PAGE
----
I’ve been trying to find the words to explain my feelings about finally graduating from college. Although it took 5 years, I wouldn’t take the extra time back for anything in the world. Here’s what I’ve come up with: this extra year has given me a chance to do things I’ve never done before: take an art history class, do some creative writing, create a website, make new friends, and find my career path. I am so privileged to have the opportunity to take this extra year and focus on me; I finally like I can graduate college with a strong finish.
Sometimes I feel like we go through life without fully expressing our appreciation to those who have been there with us through thick and thin, and I want to take the time out to thank all of you who have walked, talked, drank, cried, and laughed with me throughout this year. It has been a long, hard road being an outcast from 2011 graduating with the class of 2012, but you all have given me the opportunity to immerse myself in without making me feel awkward (Shoutout to the Tricolon series). It has been an honor to be your friend, confidant, acquaintance, and sister. I hope we will continue to stay in touch.
This year, I’ve had the pleasure of taking 4 classes with Writing & Rhetoric professor Michele Polak, and she is one of the major reasons I am leaving college with something substantial for the workforce. I thank you SO much for sitting in the Pub/Rosenberg with me from time to time to calm me down, give me feedback, and essentially molding me into a strong woman with rhetorical, feminist theory under my belt.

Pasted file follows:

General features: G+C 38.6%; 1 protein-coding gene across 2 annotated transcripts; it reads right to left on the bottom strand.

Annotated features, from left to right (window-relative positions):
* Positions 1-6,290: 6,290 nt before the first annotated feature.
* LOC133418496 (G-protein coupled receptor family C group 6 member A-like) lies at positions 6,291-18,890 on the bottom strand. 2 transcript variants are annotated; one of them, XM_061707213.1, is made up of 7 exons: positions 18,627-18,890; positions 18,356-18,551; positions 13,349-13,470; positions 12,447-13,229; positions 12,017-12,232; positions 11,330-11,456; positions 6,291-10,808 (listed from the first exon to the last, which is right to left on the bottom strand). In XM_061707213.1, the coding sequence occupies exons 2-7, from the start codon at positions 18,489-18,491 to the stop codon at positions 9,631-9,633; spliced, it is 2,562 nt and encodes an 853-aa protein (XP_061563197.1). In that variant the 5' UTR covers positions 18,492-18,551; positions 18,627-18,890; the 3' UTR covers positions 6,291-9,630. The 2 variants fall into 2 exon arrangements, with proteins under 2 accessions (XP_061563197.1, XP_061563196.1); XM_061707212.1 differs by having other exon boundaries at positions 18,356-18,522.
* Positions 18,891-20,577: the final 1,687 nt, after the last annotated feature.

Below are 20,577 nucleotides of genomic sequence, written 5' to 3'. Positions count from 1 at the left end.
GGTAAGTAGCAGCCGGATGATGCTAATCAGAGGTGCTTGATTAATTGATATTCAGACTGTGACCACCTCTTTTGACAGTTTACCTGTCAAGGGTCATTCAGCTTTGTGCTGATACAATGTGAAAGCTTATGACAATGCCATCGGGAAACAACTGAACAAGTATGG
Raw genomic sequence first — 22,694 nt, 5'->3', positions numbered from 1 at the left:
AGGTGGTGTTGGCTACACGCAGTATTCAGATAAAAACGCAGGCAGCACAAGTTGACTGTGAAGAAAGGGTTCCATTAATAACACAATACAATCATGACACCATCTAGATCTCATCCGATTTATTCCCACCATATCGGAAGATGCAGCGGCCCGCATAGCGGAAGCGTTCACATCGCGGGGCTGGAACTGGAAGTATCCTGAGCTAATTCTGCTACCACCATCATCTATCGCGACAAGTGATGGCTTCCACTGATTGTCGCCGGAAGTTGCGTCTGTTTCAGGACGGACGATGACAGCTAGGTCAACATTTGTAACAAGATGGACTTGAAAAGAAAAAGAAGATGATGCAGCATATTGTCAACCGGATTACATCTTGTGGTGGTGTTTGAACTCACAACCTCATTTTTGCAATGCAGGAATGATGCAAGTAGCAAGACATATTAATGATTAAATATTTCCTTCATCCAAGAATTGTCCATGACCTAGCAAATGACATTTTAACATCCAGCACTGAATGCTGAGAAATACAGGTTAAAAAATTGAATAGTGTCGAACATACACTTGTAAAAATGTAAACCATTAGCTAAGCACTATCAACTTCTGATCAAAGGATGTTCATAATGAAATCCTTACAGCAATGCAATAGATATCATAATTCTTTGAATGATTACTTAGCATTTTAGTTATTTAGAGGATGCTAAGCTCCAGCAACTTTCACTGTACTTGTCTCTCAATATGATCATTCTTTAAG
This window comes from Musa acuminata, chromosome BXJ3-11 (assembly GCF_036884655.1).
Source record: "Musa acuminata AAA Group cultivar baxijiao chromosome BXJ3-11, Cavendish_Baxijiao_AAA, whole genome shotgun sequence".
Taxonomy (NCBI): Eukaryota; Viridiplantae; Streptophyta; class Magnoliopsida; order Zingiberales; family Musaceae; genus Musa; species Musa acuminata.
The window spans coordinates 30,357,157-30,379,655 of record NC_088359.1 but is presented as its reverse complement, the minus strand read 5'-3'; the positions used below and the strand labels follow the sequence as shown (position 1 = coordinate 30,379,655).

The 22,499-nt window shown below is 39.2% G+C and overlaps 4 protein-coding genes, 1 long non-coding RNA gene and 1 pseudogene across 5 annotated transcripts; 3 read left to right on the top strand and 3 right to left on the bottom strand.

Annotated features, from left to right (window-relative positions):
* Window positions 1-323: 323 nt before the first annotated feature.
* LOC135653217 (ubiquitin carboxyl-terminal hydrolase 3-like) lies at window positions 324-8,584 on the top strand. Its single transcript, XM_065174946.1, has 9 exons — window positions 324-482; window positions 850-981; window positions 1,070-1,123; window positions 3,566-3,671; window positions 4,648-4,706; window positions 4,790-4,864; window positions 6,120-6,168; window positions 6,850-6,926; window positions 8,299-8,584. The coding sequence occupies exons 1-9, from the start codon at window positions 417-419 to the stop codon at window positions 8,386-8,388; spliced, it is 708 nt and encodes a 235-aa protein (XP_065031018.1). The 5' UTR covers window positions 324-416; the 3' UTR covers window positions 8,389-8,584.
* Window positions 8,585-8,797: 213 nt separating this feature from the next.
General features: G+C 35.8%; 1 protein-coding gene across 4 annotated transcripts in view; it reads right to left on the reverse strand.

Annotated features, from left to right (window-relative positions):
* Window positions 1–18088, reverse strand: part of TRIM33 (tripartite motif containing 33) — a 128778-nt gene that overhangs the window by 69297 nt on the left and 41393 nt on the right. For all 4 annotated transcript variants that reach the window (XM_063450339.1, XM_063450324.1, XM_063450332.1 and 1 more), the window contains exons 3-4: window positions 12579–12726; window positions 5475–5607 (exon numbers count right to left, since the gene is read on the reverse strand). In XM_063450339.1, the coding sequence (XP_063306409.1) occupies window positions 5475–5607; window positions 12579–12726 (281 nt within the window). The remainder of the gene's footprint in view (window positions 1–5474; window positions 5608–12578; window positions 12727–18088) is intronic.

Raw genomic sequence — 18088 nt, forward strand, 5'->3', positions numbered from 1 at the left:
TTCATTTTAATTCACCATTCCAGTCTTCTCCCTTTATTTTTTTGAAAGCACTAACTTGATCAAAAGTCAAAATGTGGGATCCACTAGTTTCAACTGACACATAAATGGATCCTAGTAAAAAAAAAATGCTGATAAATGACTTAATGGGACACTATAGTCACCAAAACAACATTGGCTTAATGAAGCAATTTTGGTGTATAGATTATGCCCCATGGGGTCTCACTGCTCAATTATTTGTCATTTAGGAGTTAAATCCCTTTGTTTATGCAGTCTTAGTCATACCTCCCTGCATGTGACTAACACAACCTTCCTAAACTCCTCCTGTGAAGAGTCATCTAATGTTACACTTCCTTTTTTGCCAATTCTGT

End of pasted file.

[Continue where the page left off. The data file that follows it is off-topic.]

I’ve met so many amazing William Smith first years, sophomores, and juniors who are ready to face the world of Feminist Activism, and I am so glad to be passing the baton to a strong, dedicated, passionate group of soon-to-be leaders. I have had the opportunity to see you grow from curious little feminists to women who engage in feminist theory and utilize it within their everyday life. You will do wonders, so continue to be the change you wish to see in the world.
I am finally ready to go into the world with the education I’ve received and the courage to succeed. To my mother, I wish you were here to watch me go on that stage to accept my diploma, but I’ve carried you with me for these past 4 years, and I always will. You have made me a strong, independent woman who is ready to face whatever is thrown my way.
Peace out my fellow G-Fems, and I will see you in the real world.
Well, son, I’ll tell you: Life for me ain’t been no crystal stair. It’s had tacks in it, And splinters, And boards torn up, And places with no carpet on the floor — Bare. But all the time I’se been a-climbin’ on, And reachin’ landin’s, And turnin’…
I’ve been trying to find the words to describe the woman who the biggest inspiration in my life, but fell short today. I could go on and on about how I miss my mother and how much I wish that she was here with me, making plans to come to my graduation, to watch me walk down the aisle and accept my diploma, to hug me and tell me how proud she is, but I won’t do it. Not this year.
My mother has played such an influential role in my life since her passing—- she was a major reason I went into Women’s Studies, why I became so close knit with estranged family, and why I’ve become who I am today. She’s been a posthumous beacon for me and I am POSITIVE she is guiding me through the trials and tribulations of life as my guardian angel. Now I have a problem with organized religion, but I do believe in spirituality, because I know all the family I’ve lost are looking down on us and guiding us as we make decisions that can change our lives (when I say us I mean my whole family).